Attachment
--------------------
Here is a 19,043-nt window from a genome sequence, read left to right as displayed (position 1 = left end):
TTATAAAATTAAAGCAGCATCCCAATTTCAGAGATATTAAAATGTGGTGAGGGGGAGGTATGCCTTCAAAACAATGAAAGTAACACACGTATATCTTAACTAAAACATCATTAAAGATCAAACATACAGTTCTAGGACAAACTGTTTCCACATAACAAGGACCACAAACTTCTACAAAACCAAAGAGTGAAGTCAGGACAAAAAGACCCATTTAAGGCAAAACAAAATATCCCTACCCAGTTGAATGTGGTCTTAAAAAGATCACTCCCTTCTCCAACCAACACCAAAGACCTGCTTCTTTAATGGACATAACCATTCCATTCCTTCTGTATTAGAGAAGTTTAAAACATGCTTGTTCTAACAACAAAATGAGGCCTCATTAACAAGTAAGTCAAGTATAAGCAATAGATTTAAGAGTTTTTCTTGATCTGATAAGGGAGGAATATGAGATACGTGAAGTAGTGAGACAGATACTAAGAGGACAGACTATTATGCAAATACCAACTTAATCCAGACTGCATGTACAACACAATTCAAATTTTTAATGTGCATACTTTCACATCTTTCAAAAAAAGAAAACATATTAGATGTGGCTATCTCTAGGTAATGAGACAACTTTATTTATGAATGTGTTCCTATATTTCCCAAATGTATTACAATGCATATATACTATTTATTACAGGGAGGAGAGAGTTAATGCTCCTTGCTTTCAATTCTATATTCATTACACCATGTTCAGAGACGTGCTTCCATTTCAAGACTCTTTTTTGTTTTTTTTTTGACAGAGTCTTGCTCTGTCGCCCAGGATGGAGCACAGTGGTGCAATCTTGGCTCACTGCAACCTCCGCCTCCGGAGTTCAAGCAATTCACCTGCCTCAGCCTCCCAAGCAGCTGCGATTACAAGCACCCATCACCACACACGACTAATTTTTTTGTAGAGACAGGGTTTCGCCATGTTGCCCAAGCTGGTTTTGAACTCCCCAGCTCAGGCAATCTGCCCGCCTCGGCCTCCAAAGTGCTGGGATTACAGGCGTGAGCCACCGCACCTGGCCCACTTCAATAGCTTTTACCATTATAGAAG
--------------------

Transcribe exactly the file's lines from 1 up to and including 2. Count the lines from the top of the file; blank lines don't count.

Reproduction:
Here is a 19,043-nt window from a genome sequence, read left to right as displayed (position 1 = left end):
TTATAAAATTAAAGCAGCATCCCAATTTCAGAGATATTAAAATGTGGTGAGGGGGAGGTATGCCTTCAAAACAATGAAAGTAACACACGTATATCTTAACTAAAACATCATTAAAGATCAAACATACAGTTCTAGGACAAACTGTTTCCACATAACAAGGACCACAAACTTCTACAAAACCAAAGAGTGAAGTCAGGACAAAAAGACCCATTTAAGGCAAAACAAAATATCCCTACCCAGTTGAATGTGGTCTTAAAAAGATCACTCCCTTCTCCAACCAACACCAAAGACCTGCTTCTTTAATGGACATAACCATTCCATTCCTTCTGTATTAGAGAAGTTTAAAACATGCTTGTTCTAACAACAAAATGAGGCCTCATTAACAAGTAAGTCAAGTATAAGCAATAGATTTAAGAGTTTTTCTTGATCTGATAAGGGAGGAATATGAGATACGTGAAGTAGTGAGACAGATACTAAGAGGACAGACTATTATGCAAATACCAACTTAATCCAGACTGCATGTACAACACAATTCAAATTTTTAATGTGCATACTTTCACATCTTTCAAAAAAAGAAAACATATTAGATGTGGCTATCTCTAGGTAATGAGACAACTTTATTTATGAATGTGTTCCTATATTTCCCAAATGTATTACAATGCATATATACTATTTATTACAGGGAGGAGAGAGTTAATGCTCCTTGCTTTCAATTCTATATTCATTACACCATGTTCAGAGACGTGCTTCCATTTCAAGACTCTTTTTTGTTTTTTTTTTGACAGAGTCTTGCTCTGTCGCCCAGGATGGAGCACAGTGGTGCAATCTTGGCTCACTGCAACCTCCGCCTCCGGAGTTCAAGCAATTCACCTGCCTCAGCCTCCCAAGCAGCTGCGATTACAAGCACCCATCACCACACACGACTAATTTTTTTGTAGAGACAGGGTTTCGCCATGTTGCCCAAGCTGGTTTTGAACTCCCCAGCTCAGGCAATCTGCCCGCCTCGGCCTCCAAAGTGCTGGGATTACAGGCGTGAGCCACCGCACCTGGCCCACTTCAATAGCTTTTACCATTATAGAAG